The use of ion selective electrodes is advantageous in this respect as the concentration, whichis independent of the volume of the erythrocytes, is determined through these electrodes. The concentration resulting from this can be multiplied with the specific conductivity of the specific ions to be converted to the conductivity of the ions, from which the overall conductivity of the plasma can be calculated through corresponding extrapolation.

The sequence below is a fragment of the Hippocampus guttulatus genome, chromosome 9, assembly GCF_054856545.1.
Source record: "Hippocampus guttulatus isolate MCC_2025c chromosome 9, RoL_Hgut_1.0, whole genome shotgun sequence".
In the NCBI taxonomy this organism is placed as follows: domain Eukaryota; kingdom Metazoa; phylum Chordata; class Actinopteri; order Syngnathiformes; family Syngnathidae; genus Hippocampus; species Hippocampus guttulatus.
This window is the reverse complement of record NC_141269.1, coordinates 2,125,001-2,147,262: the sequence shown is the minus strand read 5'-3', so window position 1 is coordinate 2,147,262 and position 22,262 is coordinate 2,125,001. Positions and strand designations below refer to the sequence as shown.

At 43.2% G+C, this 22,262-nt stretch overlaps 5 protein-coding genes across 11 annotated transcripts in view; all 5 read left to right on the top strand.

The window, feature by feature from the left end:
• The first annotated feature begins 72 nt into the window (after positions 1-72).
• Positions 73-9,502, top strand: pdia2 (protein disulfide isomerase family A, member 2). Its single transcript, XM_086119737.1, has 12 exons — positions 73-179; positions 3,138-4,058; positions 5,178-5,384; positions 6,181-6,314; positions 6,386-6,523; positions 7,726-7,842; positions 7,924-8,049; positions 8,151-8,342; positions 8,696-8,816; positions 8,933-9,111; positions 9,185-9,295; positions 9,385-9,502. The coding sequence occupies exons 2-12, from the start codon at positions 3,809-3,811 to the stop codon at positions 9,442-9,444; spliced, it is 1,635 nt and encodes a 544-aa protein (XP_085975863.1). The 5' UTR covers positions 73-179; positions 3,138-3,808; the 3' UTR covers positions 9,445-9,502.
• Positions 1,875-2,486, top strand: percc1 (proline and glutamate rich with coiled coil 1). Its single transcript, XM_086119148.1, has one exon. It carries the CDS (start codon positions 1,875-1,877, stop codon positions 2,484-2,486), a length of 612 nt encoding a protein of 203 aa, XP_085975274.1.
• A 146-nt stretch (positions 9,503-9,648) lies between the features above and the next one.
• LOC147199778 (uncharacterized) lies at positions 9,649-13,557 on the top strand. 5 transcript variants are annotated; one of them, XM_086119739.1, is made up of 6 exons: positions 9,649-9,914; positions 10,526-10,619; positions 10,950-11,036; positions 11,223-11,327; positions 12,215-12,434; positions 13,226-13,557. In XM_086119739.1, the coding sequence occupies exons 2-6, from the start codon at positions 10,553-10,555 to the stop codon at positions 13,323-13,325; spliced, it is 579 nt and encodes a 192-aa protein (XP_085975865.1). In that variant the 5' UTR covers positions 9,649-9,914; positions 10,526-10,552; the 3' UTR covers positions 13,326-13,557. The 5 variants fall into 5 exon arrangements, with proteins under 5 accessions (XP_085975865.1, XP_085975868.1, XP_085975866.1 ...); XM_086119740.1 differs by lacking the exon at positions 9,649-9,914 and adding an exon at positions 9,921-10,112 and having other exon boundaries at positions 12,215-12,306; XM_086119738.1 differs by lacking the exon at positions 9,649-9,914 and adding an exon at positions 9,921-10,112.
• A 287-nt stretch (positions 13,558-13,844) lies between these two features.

In a further embodiment, in addition to the sodium selective electrode, a potassium selective electrode can be used in order to determine more exactly, that is, at least 99%, the overall electrolyte conductivity in the plasma, whereby the indefinite electrolyte portion which, in essence, is due to magnesium and calcium ions, can be regarded as constant without significant error in respect of the overall conductivity.
These ion selective electrodes are advantageously provided for in a single apparatus together with a conductivity measuring device so that both the electrolyte contained in a blood sample and the conductivity can be determined at the same time without the separation of plasma from the whole blood by means of a hemofilter being necessary.